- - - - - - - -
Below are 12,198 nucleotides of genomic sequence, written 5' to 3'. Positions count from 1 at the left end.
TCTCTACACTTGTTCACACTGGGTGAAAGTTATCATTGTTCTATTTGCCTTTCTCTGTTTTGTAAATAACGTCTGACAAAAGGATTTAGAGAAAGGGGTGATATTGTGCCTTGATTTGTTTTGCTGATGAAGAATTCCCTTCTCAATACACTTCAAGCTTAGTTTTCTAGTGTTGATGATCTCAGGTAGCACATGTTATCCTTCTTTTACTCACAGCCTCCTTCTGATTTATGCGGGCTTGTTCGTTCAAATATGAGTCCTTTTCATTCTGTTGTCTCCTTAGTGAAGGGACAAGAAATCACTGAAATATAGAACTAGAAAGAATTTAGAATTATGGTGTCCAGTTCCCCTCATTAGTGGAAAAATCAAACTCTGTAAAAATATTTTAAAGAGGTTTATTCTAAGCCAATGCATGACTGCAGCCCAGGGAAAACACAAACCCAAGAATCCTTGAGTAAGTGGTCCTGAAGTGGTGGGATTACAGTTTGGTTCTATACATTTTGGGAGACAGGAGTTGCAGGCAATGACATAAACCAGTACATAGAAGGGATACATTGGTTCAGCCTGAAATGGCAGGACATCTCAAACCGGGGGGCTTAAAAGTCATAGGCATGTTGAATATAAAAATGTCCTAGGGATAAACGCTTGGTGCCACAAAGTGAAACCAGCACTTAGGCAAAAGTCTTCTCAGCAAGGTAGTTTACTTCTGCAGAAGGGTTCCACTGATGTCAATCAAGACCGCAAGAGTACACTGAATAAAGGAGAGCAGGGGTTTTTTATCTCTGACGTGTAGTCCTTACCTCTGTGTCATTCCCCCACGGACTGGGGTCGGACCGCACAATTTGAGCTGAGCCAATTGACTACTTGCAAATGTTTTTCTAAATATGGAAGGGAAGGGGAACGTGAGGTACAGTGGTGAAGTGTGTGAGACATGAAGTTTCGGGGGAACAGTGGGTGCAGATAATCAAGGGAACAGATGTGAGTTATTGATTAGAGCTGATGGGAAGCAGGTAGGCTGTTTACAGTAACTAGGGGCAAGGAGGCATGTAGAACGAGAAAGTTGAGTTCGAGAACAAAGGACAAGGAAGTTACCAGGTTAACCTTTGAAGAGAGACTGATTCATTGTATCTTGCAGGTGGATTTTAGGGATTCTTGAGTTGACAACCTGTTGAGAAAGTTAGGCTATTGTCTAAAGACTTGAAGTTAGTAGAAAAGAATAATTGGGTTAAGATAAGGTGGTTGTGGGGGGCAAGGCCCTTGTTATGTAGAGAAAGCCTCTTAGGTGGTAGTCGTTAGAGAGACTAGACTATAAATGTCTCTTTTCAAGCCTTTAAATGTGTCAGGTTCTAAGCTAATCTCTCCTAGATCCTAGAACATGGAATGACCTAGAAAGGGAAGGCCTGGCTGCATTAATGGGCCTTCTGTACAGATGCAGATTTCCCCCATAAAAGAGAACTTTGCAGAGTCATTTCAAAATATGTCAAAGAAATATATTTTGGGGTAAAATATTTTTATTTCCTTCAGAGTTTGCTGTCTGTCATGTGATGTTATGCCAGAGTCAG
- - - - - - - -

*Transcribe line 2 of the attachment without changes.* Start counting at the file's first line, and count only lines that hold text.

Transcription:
TCTCTACACTTGTTCACACTGGGTGAAAGTTATCATTGTTCTATTTGCCTTTCTCTGTTTTGTAAATAACGTCTGACAAAAGGATTTAGAGAAAGGGGTGATATTGTGCCTTGATTTGTTTTGCTGATGAAGAATTCCCTTCTCAATACACTTCAAGCTTAGTTTTCTAGTGTTGATGATCTCAGGTAGCACATGTTATCCTTCTTTTACTCACAGCCTCCTTCTGATTTATGCGGGCTTGTTCGTTCAAATATGAGTCCTTTTCATTCTGTTGTCTCCTTAGTGAAGGGACAAGAAATCACTGAAATATAGAACTAGAAAGAATTTAGAATTATGGTGTCCAGTTCCCCTCATTAGTGGAAAAATCAAACTCTGTAAAAATATTTTAAAGAGGTTTATTCTAAGCCAATGCATGACTGCAGCCCAGGGAAAACACAAACCCAAGAATCCTTGAGTAAGTGGTCCTGAAGTGGTGGGATTACAGTTTGGTTCTATACATTTTGGGAGACAGGAGTTGCAGGCAATGACATAAACCAGTACATAGAAGGGATACATTGGTTCAGCCTGAAATGGCAGGACATCTCAAACCGGGGGGCTTAAAAGTCATAGGCATGTTGAATATAAAAATGTCCTAGGGATAAACGCTTGGTGCCACAAAGTGAAACCAGCACTTAGGCAAAAGTCTTCTCAGCAAGGTAGTTTACTTCTGCAGAAGGGTTCCACTGATGTCAATCAAGACCGCAAGAGTACACTGAATAAAGGAGAGCAGGGGTTTTTTATCTCTGACGTGTAGTCCTTACCTCTGTGTCATTCCCCCACGGACTGGGGTCGGACCGCACAATTTGAGCTGAGCCAATTGACTACTTGCAAATGTTTTTCTAAATATGGAAGGGAAGGGGAACGTGAGGTACAGTGGTGAAGTGTGTGAGACATGAAGTTTCGGGGGAACAGTGGGTGCAGATAATCAAGGGAACAGATGTGAGTTATTGATTAGAGCTGATGGGAAGCAGGTAGGCTGTTTACAGTAACTAGGGGCAAGGAGGCATGTAGAACGAGAAAGTTGAGTTCGAGAACAAAGGACAAGGAAGTTACCAGGTTAACCTTTGAAGAGAGACTGATTCATTGTATCTTGCAGGTGGATTTTAGGGATTCTTGAGTTGACAACCTGTTGAGAAAGTTAGGCTATTGTCTAAAGACTTGAAGTTAGTAGAAAAGAATAATTGGGTTAAGATAAGGTGGTTGTGGGGGGCAAGGCCCTTGTTATGTAGAGAAAGCCTCTTAGGTGGTAGTCGTTAGAGAGACTAGACTATAAATGTCTCTTTTCAAGCCTTTAAATGTGTCAGGTTCTAAGCTAATCTCTCCTAGATCCTAGAACATGGAATGACCTAGAAAGGGAAGGCCTGGCTGCATTAATGGGCCTTCTGTACAGATGCAGATTTCCCCCATAAAAGAGAACTTTGCAGAGTCATTTCAAAATATGTCAAAGAAATATATTTTGGGGTAAAATATTTTTATTTCCTTCAGAGTTTGCTGTCTGTCATGTGATGTTATGCCAGAGTCAG